Autism spectrum disorder (ASD) is a complex neurodevelopmental disorder characterized by major impairments in social communication, stereotyped and ritualistic behaviors and deficits in sensory reactivity. Recently, noninvasive brain stimulation (NIBS) methods, namely transcranial direct current stimulation (tDCS) and transcranial magnetic stimulation (TMS), have been examined as possible new therapeutic options for modifying the pathological neuroplasticity involved in neuropsychiatric disorders including ASD.
Therefore, we conducted a systematic review on the therapeutic uses of tDCS and repetitive TMS (rTMS) in ASD patients. A systematic search was performed on Scopus, Web of Science, PubMed, Cochrane and Embase. Original articles reporting the use of tDCS or rTMS to treat ASD were screened and studied by two researchers independently based on PRISMA guidelines.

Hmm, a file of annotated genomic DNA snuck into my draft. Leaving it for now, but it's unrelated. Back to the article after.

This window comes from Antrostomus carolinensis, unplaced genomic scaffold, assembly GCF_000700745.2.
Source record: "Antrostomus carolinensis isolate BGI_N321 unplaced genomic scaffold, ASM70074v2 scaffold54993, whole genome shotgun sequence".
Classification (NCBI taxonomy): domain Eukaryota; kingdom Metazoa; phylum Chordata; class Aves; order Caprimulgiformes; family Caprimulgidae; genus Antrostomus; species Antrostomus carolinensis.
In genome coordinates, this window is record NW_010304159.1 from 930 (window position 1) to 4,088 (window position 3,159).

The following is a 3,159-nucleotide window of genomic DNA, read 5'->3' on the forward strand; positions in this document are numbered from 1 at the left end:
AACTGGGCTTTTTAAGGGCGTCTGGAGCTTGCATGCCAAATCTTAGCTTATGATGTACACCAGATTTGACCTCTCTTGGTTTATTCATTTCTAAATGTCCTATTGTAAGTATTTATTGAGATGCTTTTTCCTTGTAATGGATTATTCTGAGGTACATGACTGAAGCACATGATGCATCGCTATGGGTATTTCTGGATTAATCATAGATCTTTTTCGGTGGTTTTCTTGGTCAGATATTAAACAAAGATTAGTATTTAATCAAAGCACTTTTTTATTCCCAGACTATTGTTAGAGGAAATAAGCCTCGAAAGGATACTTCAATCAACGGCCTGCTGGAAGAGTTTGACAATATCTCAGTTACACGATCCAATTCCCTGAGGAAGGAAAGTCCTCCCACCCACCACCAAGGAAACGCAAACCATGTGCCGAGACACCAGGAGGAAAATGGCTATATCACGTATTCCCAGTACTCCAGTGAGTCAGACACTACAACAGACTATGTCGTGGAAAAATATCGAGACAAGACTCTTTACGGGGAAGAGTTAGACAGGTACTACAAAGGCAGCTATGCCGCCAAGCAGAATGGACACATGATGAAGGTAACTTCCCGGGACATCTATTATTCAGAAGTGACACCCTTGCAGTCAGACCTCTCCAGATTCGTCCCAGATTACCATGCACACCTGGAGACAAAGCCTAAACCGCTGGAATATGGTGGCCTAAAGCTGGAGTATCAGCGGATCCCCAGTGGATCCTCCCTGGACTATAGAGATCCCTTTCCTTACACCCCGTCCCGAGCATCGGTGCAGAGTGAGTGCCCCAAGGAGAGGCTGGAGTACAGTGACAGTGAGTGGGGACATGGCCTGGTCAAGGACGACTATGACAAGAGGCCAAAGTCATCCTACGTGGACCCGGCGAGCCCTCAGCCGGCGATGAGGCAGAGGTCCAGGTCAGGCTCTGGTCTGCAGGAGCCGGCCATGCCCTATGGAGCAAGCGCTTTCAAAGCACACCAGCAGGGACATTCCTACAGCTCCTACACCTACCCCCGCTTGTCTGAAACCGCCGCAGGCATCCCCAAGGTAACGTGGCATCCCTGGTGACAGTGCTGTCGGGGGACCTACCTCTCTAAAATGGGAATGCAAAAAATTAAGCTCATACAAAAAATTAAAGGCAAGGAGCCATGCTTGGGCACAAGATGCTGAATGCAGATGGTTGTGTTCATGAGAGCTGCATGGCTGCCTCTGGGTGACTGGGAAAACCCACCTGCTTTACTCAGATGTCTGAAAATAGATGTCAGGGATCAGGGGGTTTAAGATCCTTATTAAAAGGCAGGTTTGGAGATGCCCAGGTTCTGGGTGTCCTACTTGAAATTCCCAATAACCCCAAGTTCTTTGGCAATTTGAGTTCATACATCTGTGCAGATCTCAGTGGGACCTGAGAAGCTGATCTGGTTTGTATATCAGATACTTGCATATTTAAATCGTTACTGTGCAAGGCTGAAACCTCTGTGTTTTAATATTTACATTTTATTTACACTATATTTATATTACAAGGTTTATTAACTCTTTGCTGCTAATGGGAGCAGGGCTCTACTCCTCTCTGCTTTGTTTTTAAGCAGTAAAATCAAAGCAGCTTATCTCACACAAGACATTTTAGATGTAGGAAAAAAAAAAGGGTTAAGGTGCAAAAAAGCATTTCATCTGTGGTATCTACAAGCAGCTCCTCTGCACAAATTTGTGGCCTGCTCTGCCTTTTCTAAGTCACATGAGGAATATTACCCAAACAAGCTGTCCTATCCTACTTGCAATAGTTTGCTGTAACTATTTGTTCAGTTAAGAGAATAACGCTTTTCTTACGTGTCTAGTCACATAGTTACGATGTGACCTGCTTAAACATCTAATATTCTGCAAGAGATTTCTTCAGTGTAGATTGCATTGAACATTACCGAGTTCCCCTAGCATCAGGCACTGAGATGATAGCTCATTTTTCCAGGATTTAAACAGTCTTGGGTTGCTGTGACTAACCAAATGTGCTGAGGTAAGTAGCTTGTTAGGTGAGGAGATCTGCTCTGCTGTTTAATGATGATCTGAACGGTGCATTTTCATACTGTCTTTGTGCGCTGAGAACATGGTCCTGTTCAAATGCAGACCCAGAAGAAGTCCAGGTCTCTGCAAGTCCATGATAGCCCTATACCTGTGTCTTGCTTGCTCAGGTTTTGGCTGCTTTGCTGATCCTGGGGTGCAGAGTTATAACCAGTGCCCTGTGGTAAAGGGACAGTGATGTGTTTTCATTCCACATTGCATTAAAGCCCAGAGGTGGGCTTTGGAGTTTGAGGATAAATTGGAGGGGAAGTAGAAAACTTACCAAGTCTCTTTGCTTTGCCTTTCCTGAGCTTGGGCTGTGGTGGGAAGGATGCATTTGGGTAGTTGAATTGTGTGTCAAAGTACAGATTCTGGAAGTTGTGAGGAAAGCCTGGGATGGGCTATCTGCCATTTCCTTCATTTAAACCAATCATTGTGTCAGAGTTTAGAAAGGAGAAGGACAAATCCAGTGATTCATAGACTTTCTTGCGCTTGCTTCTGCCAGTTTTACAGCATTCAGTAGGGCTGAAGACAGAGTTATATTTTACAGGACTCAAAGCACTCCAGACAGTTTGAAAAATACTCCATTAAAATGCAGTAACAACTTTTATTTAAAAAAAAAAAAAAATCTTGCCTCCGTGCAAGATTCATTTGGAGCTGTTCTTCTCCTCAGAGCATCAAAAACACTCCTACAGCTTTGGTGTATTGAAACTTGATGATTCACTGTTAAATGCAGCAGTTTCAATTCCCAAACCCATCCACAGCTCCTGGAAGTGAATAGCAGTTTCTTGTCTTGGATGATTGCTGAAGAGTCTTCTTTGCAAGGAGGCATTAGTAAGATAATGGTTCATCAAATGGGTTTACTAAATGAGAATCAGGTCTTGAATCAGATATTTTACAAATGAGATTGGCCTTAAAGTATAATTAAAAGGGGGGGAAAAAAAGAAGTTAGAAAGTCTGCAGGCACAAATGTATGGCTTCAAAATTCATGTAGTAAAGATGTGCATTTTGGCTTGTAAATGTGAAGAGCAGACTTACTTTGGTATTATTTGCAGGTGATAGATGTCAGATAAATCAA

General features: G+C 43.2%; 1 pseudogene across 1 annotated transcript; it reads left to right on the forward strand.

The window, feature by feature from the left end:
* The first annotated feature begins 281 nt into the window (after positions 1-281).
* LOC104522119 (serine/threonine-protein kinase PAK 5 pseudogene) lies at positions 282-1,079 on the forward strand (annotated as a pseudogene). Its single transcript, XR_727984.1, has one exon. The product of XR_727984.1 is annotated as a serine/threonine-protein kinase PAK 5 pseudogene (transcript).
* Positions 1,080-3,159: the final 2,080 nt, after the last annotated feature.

We found 32 eligible studies including 8 tDCS reports, 23 rTMS reports and one report with both tDCS and rTMS. These studies comprised 6 case-reports, 9 non-controlled trials and 17 controlled trials which assessed NIBS effects on the three cognitive, behavioral and biological dimensions in ASD.
Existing evidence demonstrates that NIBS methods could be helpful for treating some dimensions of ASD such as repetitive behavior, sociability or some aspects of executive and cognitive functions. However, such evidence should be regarded with care because of the quality of original researches and serious publication bias as well as the heterogeneity of data. Further randomized, double-blind, sham-controlled trials with appropriate follow-up periods should be designed to assess the efficacy of NIBS methods for ASD treatment. Copyright © 2020, Korean College of Neuropsychopharmacology
Oversett med Google Translate